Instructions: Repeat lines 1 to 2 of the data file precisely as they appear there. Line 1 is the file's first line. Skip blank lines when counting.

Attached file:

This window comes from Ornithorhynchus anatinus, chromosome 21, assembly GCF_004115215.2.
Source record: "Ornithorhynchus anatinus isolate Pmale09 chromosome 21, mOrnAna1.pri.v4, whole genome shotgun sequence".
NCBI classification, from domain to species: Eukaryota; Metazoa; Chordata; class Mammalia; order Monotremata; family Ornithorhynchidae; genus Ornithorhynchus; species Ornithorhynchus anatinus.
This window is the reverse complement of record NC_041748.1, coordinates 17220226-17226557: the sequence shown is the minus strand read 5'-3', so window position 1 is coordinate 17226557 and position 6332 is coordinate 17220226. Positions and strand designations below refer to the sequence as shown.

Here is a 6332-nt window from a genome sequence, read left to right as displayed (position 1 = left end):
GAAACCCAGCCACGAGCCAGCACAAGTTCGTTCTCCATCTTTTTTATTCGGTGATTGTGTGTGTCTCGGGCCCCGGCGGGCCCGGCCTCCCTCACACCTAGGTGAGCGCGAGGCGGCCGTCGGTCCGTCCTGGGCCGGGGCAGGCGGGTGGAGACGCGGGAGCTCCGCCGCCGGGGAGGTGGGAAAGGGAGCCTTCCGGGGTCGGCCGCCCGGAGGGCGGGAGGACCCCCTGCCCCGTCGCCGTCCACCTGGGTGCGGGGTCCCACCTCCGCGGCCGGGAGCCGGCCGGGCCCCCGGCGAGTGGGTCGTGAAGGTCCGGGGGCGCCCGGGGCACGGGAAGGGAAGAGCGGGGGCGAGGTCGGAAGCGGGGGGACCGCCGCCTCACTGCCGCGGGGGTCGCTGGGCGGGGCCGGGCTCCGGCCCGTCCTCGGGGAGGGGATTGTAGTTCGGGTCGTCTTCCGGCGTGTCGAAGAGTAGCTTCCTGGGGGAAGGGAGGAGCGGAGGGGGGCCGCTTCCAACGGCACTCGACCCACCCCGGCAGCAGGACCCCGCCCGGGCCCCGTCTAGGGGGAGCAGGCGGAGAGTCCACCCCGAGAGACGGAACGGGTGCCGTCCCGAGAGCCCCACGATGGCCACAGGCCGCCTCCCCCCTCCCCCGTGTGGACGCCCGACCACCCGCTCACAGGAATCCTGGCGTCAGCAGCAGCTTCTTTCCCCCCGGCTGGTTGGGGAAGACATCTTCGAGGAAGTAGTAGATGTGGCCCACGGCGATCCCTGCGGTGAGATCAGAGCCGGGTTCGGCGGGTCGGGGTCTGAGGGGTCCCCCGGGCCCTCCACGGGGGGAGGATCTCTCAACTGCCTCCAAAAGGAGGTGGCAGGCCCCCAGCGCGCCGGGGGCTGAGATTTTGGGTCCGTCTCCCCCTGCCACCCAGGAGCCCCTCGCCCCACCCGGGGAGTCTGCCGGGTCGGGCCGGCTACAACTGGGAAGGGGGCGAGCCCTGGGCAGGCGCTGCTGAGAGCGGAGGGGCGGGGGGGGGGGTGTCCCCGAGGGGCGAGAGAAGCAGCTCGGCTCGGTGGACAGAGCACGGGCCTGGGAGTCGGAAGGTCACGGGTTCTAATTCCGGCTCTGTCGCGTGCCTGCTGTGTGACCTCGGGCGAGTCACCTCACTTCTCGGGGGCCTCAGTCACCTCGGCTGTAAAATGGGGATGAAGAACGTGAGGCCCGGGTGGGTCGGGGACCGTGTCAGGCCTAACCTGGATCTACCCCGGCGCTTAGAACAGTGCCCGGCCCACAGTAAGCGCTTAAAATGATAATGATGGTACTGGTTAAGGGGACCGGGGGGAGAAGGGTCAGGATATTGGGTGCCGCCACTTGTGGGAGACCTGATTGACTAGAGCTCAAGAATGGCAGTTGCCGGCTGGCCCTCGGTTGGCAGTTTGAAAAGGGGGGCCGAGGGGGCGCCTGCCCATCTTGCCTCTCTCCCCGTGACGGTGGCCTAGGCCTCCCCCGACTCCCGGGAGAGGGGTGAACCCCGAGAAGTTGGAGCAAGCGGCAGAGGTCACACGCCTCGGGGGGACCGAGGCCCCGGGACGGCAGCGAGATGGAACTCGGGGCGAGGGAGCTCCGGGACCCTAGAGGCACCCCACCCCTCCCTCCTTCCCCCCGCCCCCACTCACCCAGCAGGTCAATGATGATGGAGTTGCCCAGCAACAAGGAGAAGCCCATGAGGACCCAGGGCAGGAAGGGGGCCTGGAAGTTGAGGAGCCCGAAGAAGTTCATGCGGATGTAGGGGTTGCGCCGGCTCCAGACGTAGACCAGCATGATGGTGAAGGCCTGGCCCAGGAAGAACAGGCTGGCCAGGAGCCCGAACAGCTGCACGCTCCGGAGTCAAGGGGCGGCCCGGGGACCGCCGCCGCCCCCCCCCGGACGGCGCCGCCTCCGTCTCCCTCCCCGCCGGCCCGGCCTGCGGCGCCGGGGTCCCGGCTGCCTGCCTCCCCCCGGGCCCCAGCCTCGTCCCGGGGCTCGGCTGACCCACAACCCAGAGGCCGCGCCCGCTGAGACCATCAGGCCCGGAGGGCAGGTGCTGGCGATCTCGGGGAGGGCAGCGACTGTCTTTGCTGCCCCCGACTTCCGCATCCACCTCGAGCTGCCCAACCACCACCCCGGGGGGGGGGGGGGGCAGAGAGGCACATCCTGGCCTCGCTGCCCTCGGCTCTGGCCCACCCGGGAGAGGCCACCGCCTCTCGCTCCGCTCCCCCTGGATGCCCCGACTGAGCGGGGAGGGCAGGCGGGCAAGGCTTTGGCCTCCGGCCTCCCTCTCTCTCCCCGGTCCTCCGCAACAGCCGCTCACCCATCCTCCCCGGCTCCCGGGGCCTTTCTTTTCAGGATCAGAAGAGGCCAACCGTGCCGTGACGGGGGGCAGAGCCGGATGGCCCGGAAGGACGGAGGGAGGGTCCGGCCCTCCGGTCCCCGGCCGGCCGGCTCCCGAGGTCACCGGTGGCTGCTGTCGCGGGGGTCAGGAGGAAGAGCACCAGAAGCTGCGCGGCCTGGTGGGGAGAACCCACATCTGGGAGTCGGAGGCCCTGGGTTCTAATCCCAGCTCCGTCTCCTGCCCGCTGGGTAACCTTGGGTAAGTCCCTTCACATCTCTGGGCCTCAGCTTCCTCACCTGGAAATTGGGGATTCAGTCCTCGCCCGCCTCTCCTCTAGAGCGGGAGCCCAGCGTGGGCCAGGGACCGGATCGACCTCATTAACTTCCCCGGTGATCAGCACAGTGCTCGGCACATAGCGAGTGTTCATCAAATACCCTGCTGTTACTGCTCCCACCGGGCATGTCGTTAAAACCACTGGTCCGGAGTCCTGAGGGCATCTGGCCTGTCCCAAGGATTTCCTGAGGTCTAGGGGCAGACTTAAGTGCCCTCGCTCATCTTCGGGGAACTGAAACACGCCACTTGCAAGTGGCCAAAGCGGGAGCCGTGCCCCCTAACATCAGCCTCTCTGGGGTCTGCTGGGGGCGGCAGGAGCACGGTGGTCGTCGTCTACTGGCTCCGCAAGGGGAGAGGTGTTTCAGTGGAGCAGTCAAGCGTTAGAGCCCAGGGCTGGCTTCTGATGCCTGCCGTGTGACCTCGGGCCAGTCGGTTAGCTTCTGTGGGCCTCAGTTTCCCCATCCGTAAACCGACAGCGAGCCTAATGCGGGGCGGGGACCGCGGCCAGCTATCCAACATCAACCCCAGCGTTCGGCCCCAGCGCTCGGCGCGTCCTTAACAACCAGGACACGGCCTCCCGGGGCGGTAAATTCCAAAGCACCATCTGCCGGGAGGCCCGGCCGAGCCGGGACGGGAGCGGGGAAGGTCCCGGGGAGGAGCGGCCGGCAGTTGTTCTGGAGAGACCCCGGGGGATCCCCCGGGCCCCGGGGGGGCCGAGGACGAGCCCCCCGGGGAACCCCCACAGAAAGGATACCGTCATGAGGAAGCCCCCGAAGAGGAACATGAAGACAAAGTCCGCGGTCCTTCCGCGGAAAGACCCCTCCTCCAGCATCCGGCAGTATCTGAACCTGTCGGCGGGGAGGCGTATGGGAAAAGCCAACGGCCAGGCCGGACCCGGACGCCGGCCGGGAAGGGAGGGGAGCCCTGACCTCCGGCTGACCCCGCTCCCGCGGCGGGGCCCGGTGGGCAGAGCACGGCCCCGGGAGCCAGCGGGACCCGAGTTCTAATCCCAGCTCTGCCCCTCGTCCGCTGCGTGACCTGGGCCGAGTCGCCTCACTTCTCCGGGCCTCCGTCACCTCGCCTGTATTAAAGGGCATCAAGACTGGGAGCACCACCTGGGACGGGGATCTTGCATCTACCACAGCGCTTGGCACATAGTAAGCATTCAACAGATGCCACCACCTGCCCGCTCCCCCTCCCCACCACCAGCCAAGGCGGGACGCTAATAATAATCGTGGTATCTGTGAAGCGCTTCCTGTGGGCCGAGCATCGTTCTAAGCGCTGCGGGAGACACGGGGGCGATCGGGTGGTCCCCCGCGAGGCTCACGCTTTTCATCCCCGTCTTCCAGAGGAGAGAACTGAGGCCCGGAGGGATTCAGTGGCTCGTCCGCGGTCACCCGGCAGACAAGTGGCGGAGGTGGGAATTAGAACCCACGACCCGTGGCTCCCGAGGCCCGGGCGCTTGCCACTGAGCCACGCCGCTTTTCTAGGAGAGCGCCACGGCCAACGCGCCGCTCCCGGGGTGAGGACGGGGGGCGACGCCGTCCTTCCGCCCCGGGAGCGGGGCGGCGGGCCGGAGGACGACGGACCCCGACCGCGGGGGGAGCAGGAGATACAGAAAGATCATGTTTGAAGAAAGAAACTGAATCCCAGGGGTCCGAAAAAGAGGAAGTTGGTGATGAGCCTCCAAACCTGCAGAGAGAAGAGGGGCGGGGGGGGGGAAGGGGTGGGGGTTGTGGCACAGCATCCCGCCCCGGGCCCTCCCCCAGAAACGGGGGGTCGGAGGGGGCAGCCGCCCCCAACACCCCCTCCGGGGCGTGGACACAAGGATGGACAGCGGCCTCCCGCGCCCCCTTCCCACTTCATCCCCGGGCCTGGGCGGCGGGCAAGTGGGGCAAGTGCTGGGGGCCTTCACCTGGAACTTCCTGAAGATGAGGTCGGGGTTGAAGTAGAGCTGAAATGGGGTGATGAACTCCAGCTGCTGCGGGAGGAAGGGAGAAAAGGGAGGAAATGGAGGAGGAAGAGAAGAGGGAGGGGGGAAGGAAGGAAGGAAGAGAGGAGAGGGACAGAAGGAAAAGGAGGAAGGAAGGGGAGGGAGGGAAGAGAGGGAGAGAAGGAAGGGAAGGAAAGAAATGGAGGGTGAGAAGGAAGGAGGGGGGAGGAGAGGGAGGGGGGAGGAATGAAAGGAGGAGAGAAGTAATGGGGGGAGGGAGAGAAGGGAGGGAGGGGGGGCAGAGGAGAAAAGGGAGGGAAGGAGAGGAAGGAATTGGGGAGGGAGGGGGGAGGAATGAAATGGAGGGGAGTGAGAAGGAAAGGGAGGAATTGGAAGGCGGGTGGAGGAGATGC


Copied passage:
This window comes from Ornithorhynchus anatinus, chromosome 21, assembly GCF_004115215.2.
Source record: "Ornithorhynchus anatinus isolate Pmale09 chromosome 21, mOrnAna1.pri.v4, whole genome shotgun sequence".